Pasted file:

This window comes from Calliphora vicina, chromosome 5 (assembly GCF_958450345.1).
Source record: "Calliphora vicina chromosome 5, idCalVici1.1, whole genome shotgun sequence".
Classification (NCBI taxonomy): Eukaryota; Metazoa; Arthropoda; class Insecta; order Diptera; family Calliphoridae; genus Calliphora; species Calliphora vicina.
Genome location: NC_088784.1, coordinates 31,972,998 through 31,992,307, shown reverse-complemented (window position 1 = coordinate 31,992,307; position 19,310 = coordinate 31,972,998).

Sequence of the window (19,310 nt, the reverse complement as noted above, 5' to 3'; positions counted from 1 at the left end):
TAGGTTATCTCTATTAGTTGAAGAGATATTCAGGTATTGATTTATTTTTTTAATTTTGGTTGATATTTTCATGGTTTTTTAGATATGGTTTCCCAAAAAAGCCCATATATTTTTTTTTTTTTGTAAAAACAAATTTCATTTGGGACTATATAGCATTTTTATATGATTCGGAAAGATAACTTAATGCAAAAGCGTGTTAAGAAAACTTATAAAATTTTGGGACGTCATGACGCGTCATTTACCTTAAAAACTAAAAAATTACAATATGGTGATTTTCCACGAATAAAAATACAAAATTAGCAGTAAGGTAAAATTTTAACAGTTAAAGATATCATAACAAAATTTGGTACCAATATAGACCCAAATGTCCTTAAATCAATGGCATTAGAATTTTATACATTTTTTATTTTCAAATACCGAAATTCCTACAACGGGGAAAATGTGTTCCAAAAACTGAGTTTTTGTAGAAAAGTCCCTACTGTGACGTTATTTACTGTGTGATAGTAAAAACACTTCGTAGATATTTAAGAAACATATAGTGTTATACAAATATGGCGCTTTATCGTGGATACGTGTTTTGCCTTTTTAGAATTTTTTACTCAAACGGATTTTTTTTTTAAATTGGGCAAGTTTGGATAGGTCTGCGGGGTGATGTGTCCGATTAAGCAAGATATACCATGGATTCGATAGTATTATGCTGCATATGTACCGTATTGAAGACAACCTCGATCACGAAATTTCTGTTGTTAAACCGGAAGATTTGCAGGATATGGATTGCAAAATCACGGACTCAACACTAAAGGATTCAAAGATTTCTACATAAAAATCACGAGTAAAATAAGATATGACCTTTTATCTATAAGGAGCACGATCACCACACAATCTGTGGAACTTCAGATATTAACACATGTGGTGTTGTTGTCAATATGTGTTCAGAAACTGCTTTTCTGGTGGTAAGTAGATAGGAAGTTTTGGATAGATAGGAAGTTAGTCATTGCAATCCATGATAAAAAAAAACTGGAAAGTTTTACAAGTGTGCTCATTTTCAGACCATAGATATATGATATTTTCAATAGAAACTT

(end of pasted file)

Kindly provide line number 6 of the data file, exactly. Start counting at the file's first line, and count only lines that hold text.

TAGGTTATCTCTATTAGTTGAAGAGATATTCAGGTATTGATTTATTTTTTTAATTTTGGTTGATATTTTCATGGTTTTTTAGATATGGTTTCCCAAAAAAGCCCATATATTTTTTTTTTTTTGTAAAAACAAATTTCATTTGGGACTATATAGCATTTTTATATGATTCGGAAAGATAACTTAATGCAAAAGCGTGTTAAGAAAACTTATAAAATTTTGGGACGTCATGACGCGTCATTTACCTTAAAAACTAAAAAATTACAATATGGTGATTTTCCACGAATAAAAATACAAAATTAGCAGTAAGGTAAAATTTTAACAGTTAAAGATATCATAACAAAATTTGGTACCAATATAGACCCAAATGTCCTTAAATCAATGGCATTAGAATTTTATACATTTTTTATTTTCAAATACCGAAATTCCTACAACGGGGAAAATGTGTTCCAAAAACTGAGTTTTTGTAGAAAAGTCCCTACTGTGACGTTATTTACTGTGTGATAGTAAAAACACTTCGTAGATATTTAAGAAACATATAGTGTTATACAAATATGGCGCTTTATCGTGGATACGTGTTTTGCCTTTTTAGAATTTTTTACTCAAACGGATTTTTTTTTTAAATTGGGCAAGTTTGGATAGGTCTGCGGGGTGATGTGTCCGATTAAGCAAGATATACCATGGATTCGATAGTATTATGCTGCATATGTACCGTATTGAAGACAACCTCGATCACGAAATTTCTGTTGTTAAACCGGAAGATTTGCAGGATATGGATTGCAAAATCACGGACTCAACACTAAAGGATTCAAAGATTTCTACATAAAAATCACGAGTAAAATAAGATATGACCTTTTATCTATAAGGAGCACGATCACCACACAATCTGTGGAACTTCAGATATTAACACATGTGGTGTTGTTGTCAATATGTGTTCAGAAACTGCTTTTCTGGTGGTAAGTAGATAGGAAGTTTTGGATAGATAGGAAGTTAGTCATTGCAATCCATGATAAAAAAAAACTGGAAAGTTTTACAAGTGTGCTCATTTTCAGACCATAGATATATGATATTTTCAATAGAAACTT